After a career as a cancer researcher, she became a science entrepreneur. She organizes festivals, makes podcasts and will soon be on stage with her own show. Breakfast with De Tijd.
Many people in this section don’t get around to breakfast. Hetty Helsmoortel (37) is also busy talking, but she does manage to eat a pink bun with scrambled eggs and avocado. Later she orders another yogurt with granola and fruit. “I like to take my time,” she says when we say goodbye more than two hours later in the café of the De Grote Post cultural center in Ostend.
Helsmoortel is a molecular biologist. She conducted research into the development and detection of cancer at Ghent University for almost a decade. But in 2020 she called it a day in her lab and renamed herself a science watcher. In books, podcasts and TV programs, she tries to teach laypeople the most important scientific and technological breakthroughs. This ranges from the genetic cutting and pasting technique CRISPR to the observations of the James Webb telescope to Kepler’s law, which describes the movement of planets, rediscovered by artificial intelligence (AI).
Ostend, 10 am, in the café of the De Grote Post cultural center.
With Hetty Helsmoortel we talk about science and motherhood. And about the implanted chip in her hand.
With that information she reaches anything but a niche. The best proof is Sound of Science, our country’s first science festival, which she founded in 2018. The small-scale event with academics on stage has grown in a few years into the Nerdland Festival, a three-day event that brings together 20,000 people on a meadow in Wachtebeke. And at the end of this year, Helsmoortel, together with television maker Lieven Scheire, will fill the Lotto Arena twice with a major science show for children.
“We are growing at an insane pace and there seems to be no end in sight,” says Helsmoortel. ‘When I hear presenter Luc Appermont talk about Nerdland during ‘The Sweet Inval’ on Radio 2, I think we can say: nerd is no longer a swear word.’
She does not find it surprising that science is ‘hot and happening’. ‘We live in a world that is becoming increasingly complex and chaotic. Look at the Israeli-Palestinian conflict, at the attacks, at climate change. In such a context, science can provide guidance, just as religion once did. I find nothing more comforting than the fact that one plus one always equals two. That logic brings me peace.’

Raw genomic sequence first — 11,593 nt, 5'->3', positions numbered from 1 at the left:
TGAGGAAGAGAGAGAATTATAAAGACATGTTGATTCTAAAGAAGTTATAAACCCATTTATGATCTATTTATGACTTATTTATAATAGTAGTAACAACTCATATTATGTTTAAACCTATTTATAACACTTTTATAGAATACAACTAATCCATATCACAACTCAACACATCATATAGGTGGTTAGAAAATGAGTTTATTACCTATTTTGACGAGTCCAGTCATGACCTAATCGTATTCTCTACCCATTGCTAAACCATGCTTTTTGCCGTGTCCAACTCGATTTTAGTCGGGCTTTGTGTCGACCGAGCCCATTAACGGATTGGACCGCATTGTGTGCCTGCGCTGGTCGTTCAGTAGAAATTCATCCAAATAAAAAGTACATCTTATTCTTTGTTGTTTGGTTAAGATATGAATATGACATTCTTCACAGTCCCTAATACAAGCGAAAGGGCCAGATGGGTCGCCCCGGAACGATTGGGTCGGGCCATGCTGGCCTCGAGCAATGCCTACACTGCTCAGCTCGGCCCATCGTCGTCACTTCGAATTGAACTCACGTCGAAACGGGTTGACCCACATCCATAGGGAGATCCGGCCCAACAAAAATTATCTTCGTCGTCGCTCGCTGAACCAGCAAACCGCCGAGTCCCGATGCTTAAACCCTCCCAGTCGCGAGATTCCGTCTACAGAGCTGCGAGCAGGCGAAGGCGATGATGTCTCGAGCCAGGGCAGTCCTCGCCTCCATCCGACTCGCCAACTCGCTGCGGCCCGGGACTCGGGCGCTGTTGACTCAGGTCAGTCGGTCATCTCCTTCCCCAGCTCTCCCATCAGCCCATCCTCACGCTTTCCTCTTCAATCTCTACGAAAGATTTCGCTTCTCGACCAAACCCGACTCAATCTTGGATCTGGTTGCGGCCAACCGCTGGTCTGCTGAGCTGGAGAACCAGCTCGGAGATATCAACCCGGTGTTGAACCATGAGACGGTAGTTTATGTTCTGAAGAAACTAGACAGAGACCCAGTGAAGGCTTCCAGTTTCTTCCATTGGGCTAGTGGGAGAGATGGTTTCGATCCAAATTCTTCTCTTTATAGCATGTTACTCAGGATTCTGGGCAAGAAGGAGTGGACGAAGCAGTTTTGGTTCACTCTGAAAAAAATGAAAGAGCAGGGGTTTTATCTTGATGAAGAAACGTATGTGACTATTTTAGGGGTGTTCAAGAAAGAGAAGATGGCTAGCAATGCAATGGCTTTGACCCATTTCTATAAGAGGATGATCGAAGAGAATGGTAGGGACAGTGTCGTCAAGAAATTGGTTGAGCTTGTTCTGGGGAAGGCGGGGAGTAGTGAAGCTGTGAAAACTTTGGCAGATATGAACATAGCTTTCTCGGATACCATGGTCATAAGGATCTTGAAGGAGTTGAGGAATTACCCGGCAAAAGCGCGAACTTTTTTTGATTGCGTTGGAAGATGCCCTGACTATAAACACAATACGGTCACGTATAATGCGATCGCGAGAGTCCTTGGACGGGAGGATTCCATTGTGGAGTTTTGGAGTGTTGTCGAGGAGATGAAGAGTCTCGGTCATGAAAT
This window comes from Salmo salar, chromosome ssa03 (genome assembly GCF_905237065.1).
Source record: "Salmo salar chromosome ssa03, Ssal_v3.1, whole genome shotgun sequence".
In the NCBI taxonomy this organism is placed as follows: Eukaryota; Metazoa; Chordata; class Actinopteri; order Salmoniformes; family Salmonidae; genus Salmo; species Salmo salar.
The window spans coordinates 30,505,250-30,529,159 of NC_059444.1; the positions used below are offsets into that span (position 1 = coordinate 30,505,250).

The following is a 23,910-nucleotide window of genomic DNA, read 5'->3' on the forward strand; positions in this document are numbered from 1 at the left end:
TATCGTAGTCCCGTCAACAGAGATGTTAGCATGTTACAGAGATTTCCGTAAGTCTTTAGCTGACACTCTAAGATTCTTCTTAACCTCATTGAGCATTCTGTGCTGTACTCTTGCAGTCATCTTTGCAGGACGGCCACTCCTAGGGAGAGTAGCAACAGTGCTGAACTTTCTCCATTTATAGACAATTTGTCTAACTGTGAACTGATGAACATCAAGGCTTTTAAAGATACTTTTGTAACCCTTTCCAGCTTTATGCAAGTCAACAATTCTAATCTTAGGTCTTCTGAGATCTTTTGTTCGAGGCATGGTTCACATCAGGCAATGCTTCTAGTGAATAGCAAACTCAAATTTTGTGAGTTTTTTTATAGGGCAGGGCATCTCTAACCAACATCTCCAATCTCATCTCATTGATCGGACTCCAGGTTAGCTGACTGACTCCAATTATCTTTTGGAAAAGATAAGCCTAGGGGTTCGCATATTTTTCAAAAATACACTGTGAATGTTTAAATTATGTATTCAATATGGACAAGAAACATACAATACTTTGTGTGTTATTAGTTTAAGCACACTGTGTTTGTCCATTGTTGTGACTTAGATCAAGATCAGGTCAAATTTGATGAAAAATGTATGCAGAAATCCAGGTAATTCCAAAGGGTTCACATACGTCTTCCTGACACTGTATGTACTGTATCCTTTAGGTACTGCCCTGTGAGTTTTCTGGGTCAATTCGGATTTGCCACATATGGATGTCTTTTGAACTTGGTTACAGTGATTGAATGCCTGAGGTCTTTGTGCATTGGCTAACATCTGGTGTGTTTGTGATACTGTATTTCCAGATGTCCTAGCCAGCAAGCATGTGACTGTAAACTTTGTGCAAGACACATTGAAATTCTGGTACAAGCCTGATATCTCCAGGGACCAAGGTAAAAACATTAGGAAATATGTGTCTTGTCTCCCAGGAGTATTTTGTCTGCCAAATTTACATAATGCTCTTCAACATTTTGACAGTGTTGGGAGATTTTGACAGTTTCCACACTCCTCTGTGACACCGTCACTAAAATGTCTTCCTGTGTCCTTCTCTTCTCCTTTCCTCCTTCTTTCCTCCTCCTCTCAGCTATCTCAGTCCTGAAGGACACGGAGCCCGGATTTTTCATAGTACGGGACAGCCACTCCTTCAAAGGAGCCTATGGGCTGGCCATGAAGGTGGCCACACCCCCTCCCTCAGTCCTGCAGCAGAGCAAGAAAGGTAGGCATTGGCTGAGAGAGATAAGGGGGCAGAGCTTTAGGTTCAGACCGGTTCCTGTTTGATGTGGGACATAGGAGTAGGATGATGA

But that reasoning does not apply to every Belgian. Certainly not for the youngest. The popularity of scientific disciplines has been declining in secondary education for years. ‘What I do on stage is completely different from teaching a chemistry or physics lesson. I present the goodies of science. But I don’t have to learn the dough, the theoretical models that precede it.’
At the same time, she wonders whether it is a good idea to teach students that theory first. ‘Newton’s laws are not exciting in themselves. But a rocket launch, for which such laws form the basis, is. If you start with that, you might be able to stimulate interest more.’
It is no coincidence that we agreed in De Grote Post. Helsmoortel comes there often. Until a few years ago, the Ostend woman lived nearby. ‘I never thought I would leave here. But after my divorce I met another woman and moving to Ghent was the most pragmatic solution.’
The break-up has made her a more involved parent for her two own children and daughter-in-lawr, she says. ‘In the arrangement we have made now, there is one week to focus on work and another to be there for my family. That variety works well for me.’
Helsmoortel herself bore one child. ‘The donor my ex used is the same, making our children half-brother and half-sister. As a scientist, I thought that genetic overlap was important.’ She and her ex also opted for an open donation. A loophole in Belgian law made it possible for a foreign donor to be contacted, with whom the children – if they are of legal age and wish to do so.
‘I find it quite educational that I am not only a biological but also a non-biological mother. Partly because my bond with my children came about in different ways. Is that what a father feels after birth? I’ve sometimes wondered that.’
Full screen display
Helsmoortel will soon be on stage in this cultural centre. In mid-November she will present her – sold out – show ‘Mission 2023’, in which she reviews the most important scientific facts of the year. She will also talk about artificial intelligence, how could it be otherwise?